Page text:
After several television and off-Broadway credits, he first appeared on Broadway in 1962 in “Tchin-Tchin” and later directed and acted in other Broadway plays. He was up for Dustin Hoffman’s role in “The Graduate” but turned it down, he said, because the salary was too low.

Mr. Grodin had small parts in “Rosemary’s Baby” (1968) and “Catch-22” (1970) before “The Heartbreak Kid” showcased his dry, sometimes bumbling comic style. His other films included a 1976 remake of “King Kong,” Steve Martin’s “The Lonely Guy” (1984) and the 1993 political comedy “Dave,” with Kevin Kline and Sigourney Weaver.

Mr. Grodin’s talk show was canceled in 1998, but he kept busy with various projects. He was a playwright and the author of seven books of memoirs and humorous essays. He delivered commentary on “60 Minutes II” and, for about 10 years, had a column in the New York Daily News. He received awards from Habitat for Humanity and other organizations for his work on behalf of homeless people.

His marriage to Julie Ferguson ended in divorce. Survivors include his wife since 1983, Elissa Durwood; a daughter from his first marriage, Marion Grodin; a son from his second marriage, Nicholas Grodin; and a granddaughter.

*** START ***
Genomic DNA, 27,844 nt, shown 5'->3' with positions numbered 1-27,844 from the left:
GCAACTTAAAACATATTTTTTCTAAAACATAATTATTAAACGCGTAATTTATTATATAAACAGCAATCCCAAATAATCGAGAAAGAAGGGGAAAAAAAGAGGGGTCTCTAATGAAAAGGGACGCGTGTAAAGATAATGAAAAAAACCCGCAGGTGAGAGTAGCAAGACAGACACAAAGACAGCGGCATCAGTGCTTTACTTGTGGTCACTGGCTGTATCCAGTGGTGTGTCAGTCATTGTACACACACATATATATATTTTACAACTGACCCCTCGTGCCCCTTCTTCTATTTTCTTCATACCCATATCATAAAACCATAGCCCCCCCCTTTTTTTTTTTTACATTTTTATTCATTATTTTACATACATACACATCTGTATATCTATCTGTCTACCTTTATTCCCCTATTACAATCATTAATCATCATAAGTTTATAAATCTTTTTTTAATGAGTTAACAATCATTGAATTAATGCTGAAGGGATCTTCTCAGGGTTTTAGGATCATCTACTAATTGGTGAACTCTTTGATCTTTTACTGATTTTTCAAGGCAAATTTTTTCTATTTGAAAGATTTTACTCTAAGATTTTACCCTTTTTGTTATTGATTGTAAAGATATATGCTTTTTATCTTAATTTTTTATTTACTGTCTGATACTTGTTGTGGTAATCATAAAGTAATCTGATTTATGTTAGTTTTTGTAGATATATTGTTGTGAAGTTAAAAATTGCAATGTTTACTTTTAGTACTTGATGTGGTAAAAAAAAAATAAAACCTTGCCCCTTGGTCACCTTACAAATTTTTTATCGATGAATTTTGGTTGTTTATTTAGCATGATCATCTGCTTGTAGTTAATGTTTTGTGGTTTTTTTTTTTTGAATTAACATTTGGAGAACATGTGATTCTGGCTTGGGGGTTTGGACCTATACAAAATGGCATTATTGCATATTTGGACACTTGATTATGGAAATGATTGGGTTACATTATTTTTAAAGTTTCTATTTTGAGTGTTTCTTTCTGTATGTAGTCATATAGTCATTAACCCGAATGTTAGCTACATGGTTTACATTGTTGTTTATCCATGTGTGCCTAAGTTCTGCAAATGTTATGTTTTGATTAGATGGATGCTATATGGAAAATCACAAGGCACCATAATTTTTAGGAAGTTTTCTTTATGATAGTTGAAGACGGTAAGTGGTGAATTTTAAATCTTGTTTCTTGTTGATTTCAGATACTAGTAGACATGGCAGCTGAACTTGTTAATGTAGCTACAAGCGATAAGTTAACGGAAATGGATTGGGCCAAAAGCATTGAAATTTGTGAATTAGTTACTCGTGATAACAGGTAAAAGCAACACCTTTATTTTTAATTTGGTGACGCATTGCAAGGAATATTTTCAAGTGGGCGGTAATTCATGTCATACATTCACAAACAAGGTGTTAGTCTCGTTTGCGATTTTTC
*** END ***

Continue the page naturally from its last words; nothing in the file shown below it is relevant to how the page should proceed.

Mr. Grodin revived his acting career in his 70s and 80s with roles on the TV comedy “Louie” and in a 2016 miniseries, “Madoff,” playing Carl Shapiro, who lost more than $500 million to swindler Bernie Madoff.

He sometimes wondered if his best performances might have been his comic turns as an angry guest on talk shows. When he learned that Bette Midler had won an Emmy Award for best appearance on a talk show, Mr. Grodin said he felt left behind again.

“I didn’t know you could get nominated as a guest,” he said. “I could have been nominated as best actor on a talk show — that might have been my category.”

Correction: An earlier version of this story incorrectly stated that “The Heartbreak Kid” was based on a novel by Bruce Jay Friedman. It was based on a short story by Friedman.

Harrison Smith contributed to this report.